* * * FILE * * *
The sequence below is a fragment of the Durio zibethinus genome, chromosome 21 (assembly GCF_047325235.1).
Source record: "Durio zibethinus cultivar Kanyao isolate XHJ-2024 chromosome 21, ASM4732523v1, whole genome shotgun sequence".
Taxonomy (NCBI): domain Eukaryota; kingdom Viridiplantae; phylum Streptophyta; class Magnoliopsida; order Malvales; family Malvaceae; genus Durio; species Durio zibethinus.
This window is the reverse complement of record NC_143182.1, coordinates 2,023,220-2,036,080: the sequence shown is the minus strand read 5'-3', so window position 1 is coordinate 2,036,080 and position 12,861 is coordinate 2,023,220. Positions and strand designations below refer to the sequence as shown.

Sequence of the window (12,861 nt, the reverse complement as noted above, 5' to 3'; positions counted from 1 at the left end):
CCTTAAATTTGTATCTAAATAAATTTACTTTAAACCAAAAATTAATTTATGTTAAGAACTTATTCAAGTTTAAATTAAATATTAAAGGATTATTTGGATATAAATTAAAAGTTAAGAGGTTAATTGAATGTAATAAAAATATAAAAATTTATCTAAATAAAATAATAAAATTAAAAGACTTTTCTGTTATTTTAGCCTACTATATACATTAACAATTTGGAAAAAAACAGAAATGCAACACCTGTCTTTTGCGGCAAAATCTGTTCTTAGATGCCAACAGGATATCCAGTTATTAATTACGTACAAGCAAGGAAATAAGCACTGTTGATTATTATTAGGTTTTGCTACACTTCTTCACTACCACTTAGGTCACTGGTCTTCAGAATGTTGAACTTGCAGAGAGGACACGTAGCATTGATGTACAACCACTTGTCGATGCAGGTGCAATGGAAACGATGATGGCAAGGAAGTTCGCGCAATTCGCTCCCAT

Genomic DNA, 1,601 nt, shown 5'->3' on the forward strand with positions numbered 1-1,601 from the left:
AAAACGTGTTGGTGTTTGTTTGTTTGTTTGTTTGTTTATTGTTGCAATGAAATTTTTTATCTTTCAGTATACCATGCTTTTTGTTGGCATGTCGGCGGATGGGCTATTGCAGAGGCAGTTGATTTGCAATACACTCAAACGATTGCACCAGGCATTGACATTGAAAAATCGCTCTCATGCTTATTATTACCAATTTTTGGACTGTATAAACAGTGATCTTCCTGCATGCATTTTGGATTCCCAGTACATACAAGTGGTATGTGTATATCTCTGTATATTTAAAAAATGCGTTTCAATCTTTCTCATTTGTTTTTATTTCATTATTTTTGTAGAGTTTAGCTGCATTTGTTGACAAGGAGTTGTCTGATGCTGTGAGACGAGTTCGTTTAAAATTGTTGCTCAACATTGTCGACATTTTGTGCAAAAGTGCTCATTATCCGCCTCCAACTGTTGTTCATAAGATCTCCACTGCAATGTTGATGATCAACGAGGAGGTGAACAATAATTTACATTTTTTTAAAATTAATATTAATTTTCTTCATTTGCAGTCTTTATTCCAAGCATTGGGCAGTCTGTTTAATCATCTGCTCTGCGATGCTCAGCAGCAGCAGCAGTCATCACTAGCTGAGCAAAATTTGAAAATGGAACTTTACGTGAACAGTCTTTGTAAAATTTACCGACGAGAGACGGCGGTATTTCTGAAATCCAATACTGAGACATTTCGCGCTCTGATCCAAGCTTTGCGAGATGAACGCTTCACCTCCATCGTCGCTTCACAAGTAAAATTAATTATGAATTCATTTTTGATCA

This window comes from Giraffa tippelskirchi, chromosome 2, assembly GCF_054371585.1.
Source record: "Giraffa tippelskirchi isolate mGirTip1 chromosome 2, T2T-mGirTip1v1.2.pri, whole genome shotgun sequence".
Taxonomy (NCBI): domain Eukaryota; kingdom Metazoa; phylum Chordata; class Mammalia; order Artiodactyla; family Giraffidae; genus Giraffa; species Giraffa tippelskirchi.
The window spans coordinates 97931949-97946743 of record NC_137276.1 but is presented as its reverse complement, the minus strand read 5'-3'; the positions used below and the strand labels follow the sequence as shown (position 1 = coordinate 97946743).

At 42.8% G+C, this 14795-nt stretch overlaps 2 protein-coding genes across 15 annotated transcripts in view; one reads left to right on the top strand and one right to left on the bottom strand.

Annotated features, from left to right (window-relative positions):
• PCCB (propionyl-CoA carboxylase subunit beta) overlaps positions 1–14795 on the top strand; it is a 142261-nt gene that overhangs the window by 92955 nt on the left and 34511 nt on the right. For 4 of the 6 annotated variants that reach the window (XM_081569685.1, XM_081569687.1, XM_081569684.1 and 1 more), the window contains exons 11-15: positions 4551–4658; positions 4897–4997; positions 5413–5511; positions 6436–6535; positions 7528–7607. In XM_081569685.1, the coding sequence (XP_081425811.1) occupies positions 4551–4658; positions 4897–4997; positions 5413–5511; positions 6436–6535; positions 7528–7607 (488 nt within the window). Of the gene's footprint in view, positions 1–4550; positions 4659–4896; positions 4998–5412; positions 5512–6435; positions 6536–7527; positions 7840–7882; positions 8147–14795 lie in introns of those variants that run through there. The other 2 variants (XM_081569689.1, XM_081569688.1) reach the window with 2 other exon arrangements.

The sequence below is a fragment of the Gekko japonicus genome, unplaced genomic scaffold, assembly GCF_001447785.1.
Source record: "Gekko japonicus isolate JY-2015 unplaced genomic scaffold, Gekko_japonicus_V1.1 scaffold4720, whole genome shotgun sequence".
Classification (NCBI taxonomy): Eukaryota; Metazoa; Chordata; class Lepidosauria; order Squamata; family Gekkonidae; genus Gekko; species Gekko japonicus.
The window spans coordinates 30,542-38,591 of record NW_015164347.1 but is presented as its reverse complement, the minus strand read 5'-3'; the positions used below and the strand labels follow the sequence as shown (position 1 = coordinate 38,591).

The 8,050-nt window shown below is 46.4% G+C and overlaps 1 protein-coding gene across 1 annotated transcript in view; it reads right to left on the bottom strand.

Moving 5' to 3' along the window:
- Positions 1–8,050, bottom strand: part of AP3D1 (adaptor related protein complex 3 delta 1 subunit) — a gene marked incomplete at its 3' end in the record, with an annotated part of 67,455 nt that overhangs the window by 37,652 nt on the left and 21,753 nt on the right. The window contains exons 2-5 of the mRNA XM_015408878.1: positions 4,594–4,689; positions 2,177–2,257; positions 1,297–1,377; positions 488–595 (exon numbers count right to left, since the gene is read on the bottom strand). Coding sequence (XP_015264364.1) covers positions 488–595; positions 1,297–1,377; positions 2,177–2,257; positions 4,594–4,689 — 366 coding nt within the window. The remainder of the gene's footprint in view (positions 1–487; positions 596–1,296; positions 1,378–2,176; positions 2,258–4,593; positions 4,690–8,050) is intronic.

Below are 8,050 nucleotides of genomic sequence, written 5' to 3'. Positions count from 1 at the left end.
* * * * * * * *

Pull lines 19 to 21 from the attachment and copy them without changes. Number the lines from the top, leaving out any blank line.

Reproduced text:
The window spans coordinates 30,542-38,591 of record NW_015164347.1 but is presented as its reverse complement, the minus strand read 5'-3'; the positions used below and the strand labels follow the sequence as shown (position 1 = coordinate 38,591).

The 8,050-nt window shown below is 46.4% G+C and overlaps 1 protein-coding gene across 1 annotated transcript in view; it reads right to left on the bottom strand.

Moving 5' to 3' along the window: